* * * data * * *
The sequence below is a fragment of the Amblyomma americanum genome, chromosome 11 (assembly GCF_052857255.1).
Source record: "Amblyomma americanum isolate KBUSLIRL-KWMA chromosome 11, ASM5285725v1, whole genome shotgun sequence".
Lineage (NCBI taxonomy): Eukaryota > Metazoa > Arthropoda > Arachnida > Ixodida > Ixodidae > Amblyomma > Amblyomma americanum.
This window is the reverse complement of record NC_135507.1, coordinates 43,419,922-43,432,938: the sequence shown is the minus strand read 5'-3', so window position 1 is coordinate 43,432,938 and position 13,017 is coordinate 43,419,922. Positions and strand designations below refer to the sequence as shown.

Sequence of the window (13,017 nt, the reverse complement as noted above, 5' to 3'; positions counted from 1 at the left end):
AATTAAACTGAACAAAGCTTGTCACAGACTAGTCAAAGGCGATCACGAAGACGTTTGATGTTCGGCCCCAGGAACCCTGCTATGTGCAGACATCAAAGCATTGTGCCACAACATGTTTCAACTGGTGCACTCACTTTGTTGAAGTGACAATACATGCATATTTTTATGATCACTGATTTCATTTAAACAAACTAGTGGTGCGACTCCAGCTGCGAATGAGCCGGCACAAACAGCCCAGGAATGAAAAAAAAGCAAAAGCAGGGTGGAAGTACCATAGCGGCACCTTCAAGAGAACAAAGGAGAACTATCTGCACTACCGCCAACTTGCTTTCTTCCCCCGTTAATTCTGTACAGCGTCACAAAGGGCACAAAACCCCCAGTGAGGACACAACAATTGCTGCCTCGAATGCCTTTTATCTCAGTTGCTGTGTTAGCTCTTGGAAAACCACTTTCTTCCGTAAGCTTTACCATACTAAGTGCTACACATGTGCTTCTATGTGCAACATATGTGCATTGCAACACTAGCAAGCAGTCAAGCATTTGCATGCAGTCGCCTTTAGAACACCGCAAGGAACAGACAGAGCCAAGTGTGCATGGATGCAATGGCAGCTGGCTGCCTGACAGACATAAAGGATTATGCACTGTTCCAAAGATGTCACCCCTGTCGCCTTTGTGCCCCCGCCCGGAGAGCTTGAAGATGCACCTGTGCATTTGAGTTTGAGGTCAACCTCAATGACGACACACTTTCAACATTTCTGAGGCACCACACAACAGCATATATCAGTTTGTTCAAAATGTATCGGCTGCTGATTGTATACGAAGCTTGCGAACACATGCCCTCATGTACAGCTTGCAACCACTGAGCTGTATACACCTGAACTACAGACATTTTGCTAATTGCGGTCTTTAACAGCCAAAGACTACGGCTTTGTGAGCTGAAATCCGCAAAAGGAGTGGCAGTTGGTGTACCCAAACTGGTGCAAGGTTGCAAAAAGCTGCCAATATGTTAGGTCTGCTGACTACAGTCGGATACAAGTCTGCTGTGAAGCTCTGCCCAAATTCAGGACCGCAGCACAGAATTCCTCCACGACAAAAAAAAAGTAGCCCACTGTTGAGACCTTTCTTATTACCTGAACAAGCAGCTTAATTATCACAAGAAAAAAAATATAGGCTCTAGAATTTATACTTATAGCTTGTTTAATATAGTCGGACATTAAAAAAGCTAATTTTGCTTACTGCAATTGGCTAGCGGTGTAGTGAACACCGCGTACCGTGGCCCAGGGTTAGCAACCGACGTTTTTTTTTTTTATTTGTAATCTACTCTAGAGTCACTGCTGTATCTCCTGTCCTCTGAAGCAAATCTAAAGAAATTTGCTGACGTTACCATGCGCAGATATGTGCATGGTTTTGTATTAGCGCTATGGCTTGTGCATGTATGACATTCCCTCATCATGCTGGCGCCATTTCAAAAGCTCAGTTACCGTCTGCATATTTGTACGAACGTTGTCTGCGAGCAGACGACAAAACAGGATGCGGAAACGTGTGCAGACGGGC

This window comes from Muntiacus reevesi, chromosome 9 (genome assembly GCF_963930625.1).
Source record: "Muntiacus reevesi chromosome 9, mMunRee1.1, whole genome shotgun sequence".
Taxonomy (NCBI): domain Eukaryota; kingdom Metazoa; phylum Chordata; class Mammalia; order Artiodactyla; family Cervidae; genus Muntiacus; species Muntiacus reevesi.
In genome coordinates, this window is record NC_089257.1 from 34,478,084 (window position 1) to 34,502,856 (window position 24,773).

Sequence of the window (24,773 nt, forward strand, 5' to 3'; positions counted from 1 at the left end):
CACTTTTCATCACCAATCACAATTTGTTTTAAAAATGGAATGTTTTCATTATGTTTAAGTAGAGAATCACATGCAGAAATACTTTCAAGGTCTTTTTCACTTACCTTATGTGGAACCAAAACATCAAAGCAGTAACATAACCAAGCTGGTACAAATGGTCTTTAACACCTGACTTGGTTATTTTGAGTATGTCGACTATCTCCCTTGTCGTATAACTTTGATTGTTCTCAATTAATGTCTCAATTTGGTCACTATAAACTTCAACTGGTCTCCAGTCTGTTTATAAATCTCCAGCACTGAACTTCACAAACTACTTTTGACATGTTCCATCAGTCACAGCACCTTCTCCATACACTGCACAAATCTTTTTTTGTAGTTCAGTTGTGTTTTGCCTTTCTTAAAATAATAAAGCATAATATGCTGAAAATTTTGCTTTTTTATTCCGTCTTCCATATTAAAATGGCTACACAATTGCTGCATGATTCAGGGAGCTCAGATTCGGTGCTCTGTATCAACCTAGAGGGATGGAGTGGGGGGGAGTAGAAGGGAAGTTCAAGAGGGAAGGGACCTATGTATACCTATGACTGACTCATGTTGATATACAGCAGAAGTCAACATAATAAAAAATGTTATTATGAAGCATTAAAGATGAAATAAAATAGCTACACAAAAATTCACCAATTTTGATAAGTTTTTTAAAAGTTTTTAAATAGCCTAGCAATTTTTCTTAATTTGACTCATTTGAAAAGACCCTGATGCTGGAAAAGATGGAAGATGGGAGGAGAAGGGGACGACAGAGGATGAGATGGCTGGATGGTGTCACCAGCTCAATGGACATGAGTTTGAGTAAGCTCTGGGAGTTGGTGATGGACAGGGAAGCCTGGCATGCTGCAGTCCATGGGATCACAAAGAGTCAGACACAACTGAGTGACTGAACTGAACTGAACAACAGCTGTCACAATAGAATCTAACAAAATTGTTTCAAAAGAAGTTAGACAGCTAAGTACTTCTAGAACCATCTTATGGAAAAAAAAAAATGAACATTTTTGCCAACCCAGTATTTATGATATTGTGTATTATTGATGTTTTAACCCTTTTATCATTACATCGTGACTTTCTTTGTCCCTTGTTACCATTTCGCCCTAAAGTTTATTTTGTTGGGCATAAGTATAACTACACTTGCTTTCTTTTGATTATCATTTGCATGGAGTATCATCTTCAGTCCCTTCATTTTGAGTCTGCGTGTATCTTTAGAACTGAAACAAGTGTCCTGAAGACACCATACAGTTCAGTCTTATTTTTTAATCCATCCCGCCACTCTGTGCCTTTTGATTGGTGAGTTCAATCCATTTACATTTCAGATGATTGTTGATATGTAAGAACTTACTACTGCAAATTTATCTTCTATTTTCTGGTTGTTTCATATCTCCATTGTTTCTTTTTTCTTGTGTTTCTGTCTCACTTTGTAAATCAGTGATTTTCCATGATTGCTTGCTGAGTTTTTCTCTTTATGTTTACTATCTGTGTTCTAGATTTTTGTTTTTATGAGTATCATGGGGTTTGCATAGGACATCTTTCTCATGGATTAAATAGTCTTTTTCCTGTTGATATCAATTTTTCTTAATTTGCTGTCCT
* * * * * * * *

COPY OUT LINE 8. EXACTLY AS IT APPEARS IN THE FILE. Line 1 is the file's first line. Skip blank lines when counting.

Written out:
Source record: "Muntiacus reevesi chromosome 9, mMunRee1.1, whole genome shotgun sequence".